5 Half-Decent Dance Battle Films
The dance film is one strange genre that just refuses to die, as ever-present as the home invasion horror and the boy-meets-girl romantic comedy. One subset of that genre to emerge in the last decade or so is the streetdance film, which more often than not has some more traditional dance form such as ballet meet a street dance crew and climax with a battle between rival groups. It’s not an area known for it’s quality, but there are a few good films out there, and we’ve done some digging so that you don’t have to.
To celebrate the release of the newest example, Battle of the Year (out September 20), here are five decent dance battle films to check out:
It’s rare for a franchise to get better with age, but that’s exactly what Step Up has done – starting with a lackluster tale of culture clash (starring Channing Tatum) and building on the idea for each of its three subsequent sequels. The third in the series, Step Up 3D adapted the concept to a dance battle format, in which a group of New York dancers find themselves striving to beat the world’s best streetdance crews. It’s the visuals that put this over the top, with the 3D only complimenting the stunning dance sequences.
Not technically a dance movie in the same way as some of the others, Bring It On actually features the final battle even more prominently. Cheerleading competitions are a strange thing for outsiders to grasp, since the practice was invented as a sideshow to other sports, but the cutthroat nature of the world is brilliantly portrayed in this admittedly fluffy teen comedy. Surprisingly, there are some interesting things to say about race relations etc., but it’s the high energy and sense of fun that make this a classic.
A thoroughly British take on the genre, Streetdance 3D took advantage of the exploding streetdance scene back in 2010. Following a year of Britain’s Got Talent with a finale dance battle of its own (between Flawless and Diversity), the movie features those real-world dance crews and 2008 winner George Sampson integrated into an entertaining, if unoriginal, story about a street dance crew and ballet troupe forced to share rehearsal space. It’s one of the best dance flicks of recent years, and comes recommended.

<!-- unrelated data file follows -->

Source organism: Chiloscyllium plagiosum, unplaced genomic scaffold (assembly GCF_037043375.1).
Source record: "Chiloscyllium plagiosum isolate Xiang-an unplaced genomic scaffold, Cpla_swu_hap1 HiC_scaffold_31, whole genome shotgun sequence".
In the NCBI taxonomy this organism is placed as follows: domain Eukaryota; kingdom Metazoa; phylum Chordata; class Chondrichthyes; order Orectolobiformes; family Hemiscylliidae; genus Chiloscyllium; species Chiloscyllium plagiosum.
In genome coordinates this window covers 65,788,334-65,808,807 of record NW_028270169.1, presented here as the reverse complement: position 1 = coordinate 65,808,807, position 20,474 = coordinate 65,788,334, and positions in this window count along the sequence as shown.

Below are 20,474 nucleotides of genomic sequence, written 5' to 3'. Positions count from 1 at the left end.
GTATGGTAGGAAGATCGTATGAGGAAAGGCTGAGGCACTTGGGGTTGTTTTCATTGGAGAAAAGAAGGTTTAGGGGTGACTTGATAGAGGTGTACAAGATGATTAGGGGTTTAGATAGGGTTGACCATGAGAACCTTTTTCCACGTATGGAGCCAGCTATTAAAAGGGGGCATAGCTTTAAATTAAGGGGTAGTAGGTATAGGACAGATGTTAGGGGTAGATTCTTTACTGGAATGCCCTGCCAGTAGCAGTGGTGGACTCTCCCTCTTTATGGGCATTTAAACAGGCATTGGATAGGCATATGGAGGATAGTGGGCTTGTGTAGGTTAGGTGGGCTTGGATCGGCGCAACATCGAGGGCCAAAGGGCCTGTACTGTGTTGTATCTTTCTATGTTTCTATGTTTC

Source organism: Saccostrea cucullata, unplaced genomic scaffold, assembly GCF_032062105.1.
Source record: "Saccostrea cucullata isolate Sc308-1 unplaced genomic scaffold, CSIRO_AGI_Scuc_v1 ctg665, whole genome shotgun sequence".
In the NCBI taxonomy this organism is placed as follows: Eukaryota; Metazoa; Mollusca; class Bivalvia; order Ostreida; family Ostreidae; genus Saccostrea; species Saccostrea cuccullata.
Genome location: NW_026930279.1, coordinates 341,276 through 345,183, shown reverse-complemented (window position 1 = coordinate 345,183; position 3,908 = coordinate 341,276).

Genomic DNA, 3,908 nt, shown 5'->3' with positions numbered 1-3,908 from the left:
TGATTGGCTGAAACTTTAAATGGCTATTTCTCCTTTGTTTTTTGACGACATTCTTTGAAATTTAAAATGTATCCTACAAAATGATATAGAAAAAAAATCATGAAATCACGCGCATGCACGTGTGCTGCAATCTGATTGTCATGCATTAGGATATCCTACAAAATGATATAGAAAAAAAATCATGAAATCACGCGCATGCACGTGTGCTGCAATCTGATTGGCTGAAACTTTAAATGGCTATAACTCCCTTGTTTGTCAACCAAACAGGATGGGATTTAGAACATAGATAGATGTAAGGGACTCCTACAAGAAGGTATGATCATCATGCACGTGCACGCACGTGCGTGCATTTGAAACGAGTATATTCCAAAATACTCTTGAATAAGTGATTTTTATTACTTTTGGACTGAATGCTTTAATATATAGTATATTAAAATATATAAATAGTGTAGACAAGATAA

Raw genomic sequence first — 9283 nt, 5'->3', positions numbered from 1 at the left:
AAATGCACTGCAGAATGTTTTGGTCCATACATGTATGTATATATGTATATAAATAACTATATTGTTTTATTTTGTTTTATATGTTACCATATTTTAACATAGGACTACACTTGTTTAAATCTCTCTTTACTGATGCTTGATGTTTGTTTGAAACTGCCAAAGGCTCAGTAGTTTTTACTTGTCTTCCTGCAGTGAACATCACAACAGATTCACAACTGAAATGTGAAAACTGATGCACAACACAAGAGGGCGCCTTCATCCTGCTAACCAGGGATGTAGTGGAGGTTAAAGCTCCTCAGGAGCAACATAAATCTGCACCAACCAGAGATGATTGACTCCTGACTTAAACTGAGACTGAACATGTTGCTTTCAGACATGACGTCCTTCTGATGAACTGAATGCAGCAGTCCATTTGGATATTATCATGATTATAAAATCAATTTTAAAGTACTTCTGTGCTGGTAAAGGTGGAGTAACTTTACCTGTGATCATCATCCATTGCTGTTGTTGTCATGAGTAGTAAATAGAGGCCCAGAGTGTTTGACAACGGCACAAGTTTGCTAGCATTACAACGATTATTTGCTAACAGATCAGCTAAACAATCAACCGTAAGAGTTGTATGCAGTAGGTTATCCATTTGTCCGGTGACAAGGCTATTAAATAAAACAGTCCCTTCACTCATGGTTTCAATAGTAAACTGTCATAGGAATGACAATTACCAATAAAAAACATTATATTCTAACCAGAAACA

A fully-fledged musical, and one of the greatest movies of all time, this modernized take on Romeo and Juliet takes the battle element of the dancing quite literally. Made in 1961, this was before blokes dancing in unison was considered manly or, you know, socially acceptable, but the film shares a lot of the same elements as the modern streetdance movie. It’s the same issue of race and class relations, and using dance as a replacement for on-screen violence, making you think how far back you can trace the tropes of the genre.
Like Battle of the Year, 2007 dance flick Stomp the Yard features a starring role from Chris Brown, showing off his slick moves hoping we ignore his lack of acting talent. What sets the movie apart from the countless competition, however, is it’s setting in a college fraternity rather than on the mean streets of suchandsuch – where I’m sure they have better things to do than dance – instantly placing the action in a real world-ish context that makes the battle-conceit that little bit more believable (and relatable) by the finale.
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